Wednesday, August 16, 2006

Fiscal imbalance: the great game

The extra- and ultra-Constitutional transfers of taxpayer wealth between municipal, provincial and federal jurisdictions, agencies and special interest clients in this country are so utterly pandemic, labyrinthine and underreported these days that the fiscal imbalance canard is an unrestrained addiction among politicians and political interests everywhere simply because it cannot succumb to any real or simple scrutiny by even the most interested of investigators but does act to suggest facilely an absolution of financial responsibility by the claimant for fiscal woes even where they would be quick to leap for credit on any successes. Too useful and satisfying a political stimulant to abstain from, to resolve the inequity of transfers by eliminating them is unheard of — the proposed solutions from the high-seekers are always to increase the drip!

From the London Free Press:

After years of protests from municipalities, Ontario says it will review how social housing, street repairs and many other local services can best be delivered without destroying municipal coffers. Premier Dalton McGuinty announced the 18-month review yesterday in a speech to the Association of Municipalities of Ontario meeting here this week.

"I'm delighted," said London Controller Gord Hume, attending the conference to give a talk about the Creative Cities task force he chaired. "This has been a five-year battle for me and many others. It's about sustainable funding and better servicing for the people of Ontario."
The term "sustainable funding" is a polite, fuzzily environmentally-friendly-sounding euphemism for permanently entrenching tax increases in a binding agreement to transfer provincial revenues to municipal jurisdictions. The aggregated funding comes from the same Ontario taxpayers whether extracted at the local or provincial level — in fact, the suggested transfers of "sustainable funding" require that taxpayers in jurisdictions that have to deliver fewer services or deliver them more efficiently must subsidize those that deliver more or less efficiently. Sustainability in the political context of Mr. Hume means access to revenues that purportedly benefit his own constituents without having to take electoral responsibility for its collection — for taxpayers, it means permanent obligations.
Progressive Conservative MPP Lisa McLeod, a critic for municipal affairs, said the premier is deliberately avoiding what municipal leaders call Ontario's municipal fiscal imbalance.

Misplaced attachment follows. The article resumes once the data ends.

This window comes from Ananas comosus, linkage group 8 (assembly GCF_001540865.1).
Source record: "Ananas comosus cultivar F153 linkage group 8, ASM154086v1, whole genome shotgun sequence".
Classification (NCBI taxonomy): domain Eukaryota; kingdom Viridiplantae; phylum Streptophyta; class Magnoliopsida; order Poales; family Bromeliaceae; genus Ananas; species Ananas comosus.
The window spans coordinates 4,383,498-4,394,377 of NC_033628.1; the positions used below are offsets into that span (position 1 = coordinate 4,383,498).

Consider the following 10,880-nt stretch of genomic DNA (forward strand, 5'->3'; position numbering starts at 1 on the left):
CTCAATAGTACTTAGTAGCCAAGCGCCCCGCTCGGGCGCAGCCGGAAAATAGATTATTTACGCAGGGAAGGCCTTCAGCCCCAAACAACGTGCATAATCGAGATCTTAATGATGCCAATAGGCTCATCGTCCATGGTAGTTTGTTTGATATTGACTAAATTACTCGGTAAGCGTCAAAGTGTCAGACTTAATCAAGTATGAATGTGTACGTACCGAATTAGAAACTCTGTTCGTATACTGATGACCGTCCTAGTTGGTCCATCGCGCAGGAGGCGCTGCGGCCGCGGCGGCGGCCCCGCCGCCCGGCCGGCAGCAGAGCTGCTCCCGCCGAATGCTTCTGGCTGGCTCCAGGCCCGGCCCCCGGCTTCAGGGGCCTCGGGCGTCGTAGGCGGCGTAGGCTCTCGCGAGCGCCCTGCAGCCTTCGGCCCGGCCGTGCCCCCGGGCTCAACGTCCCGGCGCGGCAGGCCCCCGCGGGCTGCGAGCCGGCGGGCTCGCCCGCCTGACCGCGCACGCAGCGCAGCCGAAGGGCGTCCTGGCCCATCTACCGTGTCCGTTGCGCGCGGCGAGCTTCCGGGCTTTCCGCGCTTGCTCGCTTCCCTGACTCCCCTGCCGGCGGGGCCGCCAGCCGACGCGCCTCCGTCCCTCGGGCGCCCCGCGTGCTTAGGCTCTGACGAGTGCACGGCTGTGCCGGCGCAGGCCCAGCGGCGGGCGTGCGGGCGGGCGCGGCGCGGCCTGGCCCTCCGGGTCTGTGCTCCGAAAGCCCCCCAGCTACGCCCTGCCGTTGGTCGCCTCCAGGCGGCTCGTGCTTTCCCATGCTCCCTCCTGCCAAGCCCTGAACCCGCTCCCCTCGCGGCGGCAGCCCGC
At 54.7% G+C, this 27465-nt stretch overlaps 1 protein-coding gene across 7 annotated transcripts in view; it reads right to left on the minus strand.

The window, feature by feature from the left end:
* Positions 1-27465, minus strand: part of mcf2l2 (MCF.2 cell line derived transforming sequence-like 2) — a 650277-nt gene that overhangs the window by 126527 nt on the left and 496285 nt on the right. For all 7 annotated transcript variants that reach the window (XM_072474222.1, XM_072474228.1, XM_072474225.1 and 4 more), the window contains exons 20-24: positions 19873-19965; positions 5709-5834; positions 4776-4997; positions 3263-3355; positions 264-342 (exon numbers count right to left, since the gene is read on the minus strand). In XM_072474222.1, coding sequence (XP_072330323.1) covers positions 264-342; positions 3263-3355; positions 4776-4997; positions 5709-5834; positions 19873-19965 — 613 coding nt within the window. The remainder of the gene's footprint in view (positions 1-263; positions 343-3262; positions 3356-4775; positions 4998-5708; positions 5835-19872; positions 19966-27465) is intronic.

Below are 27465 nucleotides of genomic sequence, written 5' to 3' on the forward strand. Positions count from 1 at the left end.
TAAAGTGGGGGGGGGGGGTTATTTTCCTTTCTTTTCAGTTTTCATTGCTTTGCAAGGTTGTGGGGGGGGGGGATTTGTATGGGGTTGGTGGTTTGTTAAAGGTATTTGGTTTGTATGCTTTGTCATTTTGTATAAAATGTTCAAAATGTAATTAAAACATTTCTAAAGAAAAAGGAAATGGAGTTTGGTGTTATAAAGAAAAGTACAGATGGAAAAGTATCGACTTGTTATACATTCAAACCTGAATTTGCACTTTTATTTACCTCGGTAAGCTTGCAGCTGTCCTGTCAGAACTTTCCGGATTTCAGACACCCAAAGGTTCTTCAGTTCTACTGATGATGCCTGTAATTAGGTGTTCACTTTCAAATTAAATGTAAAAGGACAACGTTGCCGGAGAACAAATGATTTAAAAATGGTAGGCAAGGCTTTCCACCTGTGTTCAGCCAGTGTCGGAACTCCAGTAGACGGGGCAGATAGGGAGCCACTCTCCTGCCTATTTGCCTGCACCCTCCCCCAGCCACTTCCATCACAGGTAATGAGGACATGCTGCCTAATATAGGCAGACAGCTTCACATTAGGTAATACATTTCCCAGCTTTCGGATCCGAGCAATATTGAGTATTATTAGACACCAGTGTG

More to the point, Liberals, Progressive Conservatives and municipal leaders are avoiding the genuine peremptorily asymmetric grievance between jurisdictions — the provincial government's mandating of service provisions by municipalities. Abolishing these absurd liabilities would simply and finally render claims of fiscal imbalance moot, but no parties to the debate will seriously entertain this idea — while the opposition enjoys the opportunity to criticize the government at no cost of scrutiny, the provincial government enjoys the political capital of legislating an appearance of humanitarian caring and managerial common sense, and municipal leaders obscure the mostly discretionary nature of their appropriations and expenditures. Any outcome of this review will not benefit taxpayers in the slightest but only entrench the self-serving confusion of jurisdictional responsibilities. The gamesmanship of fiscal imbalance makes loud victims of governments when the real imbalance is between the taxpayers and all their governments.


Pietr said...

Gordon is a moron...
(Gordon is a Moron)...
It's not fair, I don't care,It's not fair, and I don't care..
-Jilted John

rhebner said...

sorry to do a OT and hijack this thread, but have you read about this honour killing yet?

What kind of disgusting piece of vermin would kill his own daughter?!? I hate to come across as a religious bigot, but there are some Muslims in this world who do not deserve to live.

Absolutely unbelievable. As a parent this brings me close to tears.

BBS said...

Why is it that a city like Toronto can run huge deficits and get bailed out by the Province each year but at the same time be one of the few municipalities in Ontario to provide up to 75% refunds on municipal political donations? The road to fiscal responsibility and at the very least balanced budgets, starts one dollar at a time.